The 14 prize-winning artists at the Piccolo Spoleto Outdoor Art Exhibition were announced Friday night.
Rick Reinert, who co-owns Reinert LePrince Fine Art with fellow artist Kevin Le- Prince, won this year’s Mayor’s Choice for his oil paintings. “Dusk at King and Queen,” the painting selected by City officials to be displayed in City Hall, depicts lush palmettos and glowing street lamps encompassed by chalky buildings and slick streets on a 36” x 48” canvas.
The painting typifies his work, which is heavily inspired by Charleston streetscapes, including those near his shop. Reinert said he prefers painting large canvasses, which are in demand by patrons looking for decorative pieces.
“I just like big brush strokes,” he said.
First prize went to Daryl Knox, who has been participating in the exhibition for 23 years and has previously won the Mayor’s Choice twice. The Kentucky native said he fell in love with the Charleston area when he visited 29 years ago, and frequently uses his surroundings as inspiration for his impressionistic paintings.
“I set this tent up in my backyard and paint,” Knox said. “I just like the Lowcountry landscape.”
Knox’s art can be found at Studio 151 Gallery, 151 East Bay Street.
KC Collins won this year’s second prize with a collection of sea and streetscape paintings. Her paintings show roads through a moving car and the ocean from above.
“I think they’re really neat when you simplify them,” said Collins, explaining how she stretched a road visually to make it appear endless. She made white caps of breaking tides seem like clouds or lightning bolts for the seascapes.
“My work is all about light and atmosphere,” she said.
Collins’s work appears at Robert Lange Studios, 2 Queen St.
The Exhibition features 84 local artists with work for sale, and runs until June 9.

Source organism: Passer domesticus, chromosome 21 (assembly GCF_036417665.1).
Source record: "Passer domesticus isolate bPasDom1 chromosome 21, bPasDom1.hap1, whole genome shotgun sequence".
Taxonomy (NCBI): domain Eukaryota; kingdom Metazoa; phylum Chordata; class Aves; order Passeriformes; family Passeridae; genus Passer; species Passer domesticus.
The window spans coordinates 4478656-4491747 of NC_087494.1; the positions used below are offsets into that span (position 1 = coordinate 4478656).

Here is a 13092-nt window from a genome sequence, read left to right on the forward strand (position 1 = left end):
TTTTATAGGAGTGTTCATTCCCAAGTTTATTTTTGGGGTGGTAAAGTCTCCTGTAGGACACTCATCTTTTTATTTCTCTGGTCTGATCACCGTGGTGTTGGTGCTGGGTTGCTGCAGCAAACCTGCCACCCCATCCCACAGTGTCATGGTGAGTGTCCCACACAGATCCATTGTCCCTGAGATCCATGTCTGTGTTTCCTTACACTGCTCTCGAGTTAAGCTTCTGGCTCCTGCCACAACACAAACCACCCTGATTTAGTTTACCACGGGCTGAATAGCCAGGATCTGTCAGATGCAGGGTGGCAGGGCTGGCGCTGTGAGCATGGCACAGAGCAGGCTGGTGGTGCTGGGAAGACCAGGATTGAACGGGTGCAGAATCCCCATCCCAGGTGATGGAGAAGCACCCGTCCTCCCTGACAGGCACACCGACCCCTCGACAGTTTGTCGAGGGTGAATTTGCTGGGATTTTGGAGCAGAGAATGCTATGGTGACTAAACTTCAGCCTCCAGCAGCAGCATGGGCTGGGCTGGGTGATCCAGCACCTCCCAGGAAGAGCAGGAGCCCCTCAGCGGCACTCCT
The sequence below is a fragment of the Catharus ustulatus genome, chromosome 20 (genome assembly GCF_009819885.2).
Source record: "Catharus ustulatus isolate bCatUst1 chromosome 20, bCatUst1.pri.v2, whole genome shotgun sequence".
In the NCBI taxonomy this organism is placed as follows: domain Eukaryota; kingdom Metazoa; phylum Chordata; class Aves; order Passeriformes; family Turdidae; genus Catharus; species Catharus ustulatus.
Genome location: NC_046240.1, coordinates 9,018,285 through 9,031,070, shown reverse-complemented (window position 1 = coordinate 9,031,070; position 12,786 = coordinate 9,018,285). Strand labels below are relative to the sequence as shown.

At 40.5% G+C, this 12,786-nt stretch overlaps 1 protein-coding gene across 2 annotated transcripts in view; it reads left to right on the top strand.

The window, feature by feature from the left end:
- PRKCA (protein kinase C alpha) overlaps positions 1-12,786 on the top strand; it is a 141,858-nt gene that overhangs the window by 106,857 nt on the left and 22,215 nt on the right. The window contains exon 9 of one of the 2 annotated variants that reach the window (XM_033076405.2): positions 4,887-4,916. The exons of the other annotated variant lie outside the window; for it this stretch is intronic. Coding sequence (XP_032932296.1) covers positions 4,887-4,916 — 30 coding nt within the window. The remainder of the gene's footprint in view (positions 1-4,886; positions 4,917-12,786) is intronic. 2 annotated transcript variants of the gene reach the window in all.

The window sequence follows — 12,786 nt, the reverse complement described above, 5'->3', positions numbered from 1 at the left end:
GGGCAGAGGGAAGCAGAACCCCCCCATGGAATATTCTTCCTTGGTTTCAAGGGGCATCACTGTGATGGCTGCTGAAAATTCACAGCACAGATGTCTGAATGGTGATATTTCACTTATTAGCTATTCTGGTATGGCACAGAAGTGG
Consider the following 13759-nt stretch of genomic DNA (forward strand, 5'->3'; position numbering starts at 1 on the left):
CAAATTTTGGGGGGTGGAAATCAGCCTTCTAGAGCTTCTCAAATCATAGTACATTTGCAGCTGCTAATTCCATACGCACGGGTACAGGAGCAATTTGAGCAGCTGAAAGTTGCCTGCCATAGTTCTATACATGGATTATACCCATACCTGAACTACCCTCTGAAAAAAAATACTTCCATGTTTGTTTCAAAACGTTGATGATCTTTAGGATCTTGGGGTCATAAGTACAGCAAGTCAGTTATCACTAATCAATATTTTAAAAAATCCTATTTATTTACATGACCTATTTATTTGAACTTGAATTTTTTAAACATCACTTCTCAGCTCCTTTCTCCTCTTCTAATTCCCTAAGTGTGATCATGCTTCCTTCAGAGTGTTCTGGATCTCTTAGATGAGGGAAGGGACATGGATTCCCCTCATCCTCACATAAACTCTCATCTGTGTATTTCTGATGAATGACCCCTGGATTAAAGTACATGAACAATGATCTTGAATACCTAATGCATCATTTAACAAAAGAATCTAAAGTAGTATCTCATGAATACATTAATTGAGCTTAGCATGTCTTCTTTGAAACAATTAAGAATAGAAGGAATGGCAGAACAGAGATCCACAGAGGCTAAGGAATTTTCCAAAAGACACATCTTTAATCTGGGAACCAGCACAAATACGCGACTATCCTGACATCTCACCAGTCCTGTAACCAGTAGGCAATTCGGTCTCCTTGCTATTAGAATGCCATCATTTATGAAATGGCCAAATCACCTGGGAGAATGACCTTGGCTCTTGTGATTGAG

Sarah DeSantis is a Newhouse School graduate student.
Artists wonder about next year
Although the first weekend of the Piccolo Spoleto Outdoor Art Exhibition has not passed, many artists already are concerned about their abilities to appear in next year’s event.Due to space constraints, city officials are looking to downsize the Exhibition to include no more than 85 artists. Last year, 107 artists participated.Because the Exhibition has to share Marion Square with the Charleston Farmer’s Market, space is at a premium. Lesley Johnson, one of the Exhibition’s coordinators, said only 84 participants registered this year because the fee for a booth increased to $400.“People decided not to do it because they upped the price,” Johnson said.If more than 85 artists apply for space next year, all could undergo a re-jurying process, she said. This poses a problem as all but one artist this year are repeat participants.Daryl Knox, this year’s first prize winner, said the exposure he has gotten from the Exhibition has forced him to churn out more paintings, and he will start painting on sight in the next couple of days.“It’s a big 17-day show, so a lot of curators come through,” said Knox. “Even if you don’t sell, you might get picked up by a gallery.”Knox also expressed concern about his future participation.“Right now, if you win an award they invite you back next year, but that could change,” he said. IJohnson said nothing has been decided.Sarah Desantis
Notice about comments:
The Post and Courier is pleased to offer readers the enhanced ability to comment on stories. Some of the comments may be reprinted elsewhere in the site or in the newspaper. We ask that you refrain from profanity, hate speech, personal comments and remarks that are off point.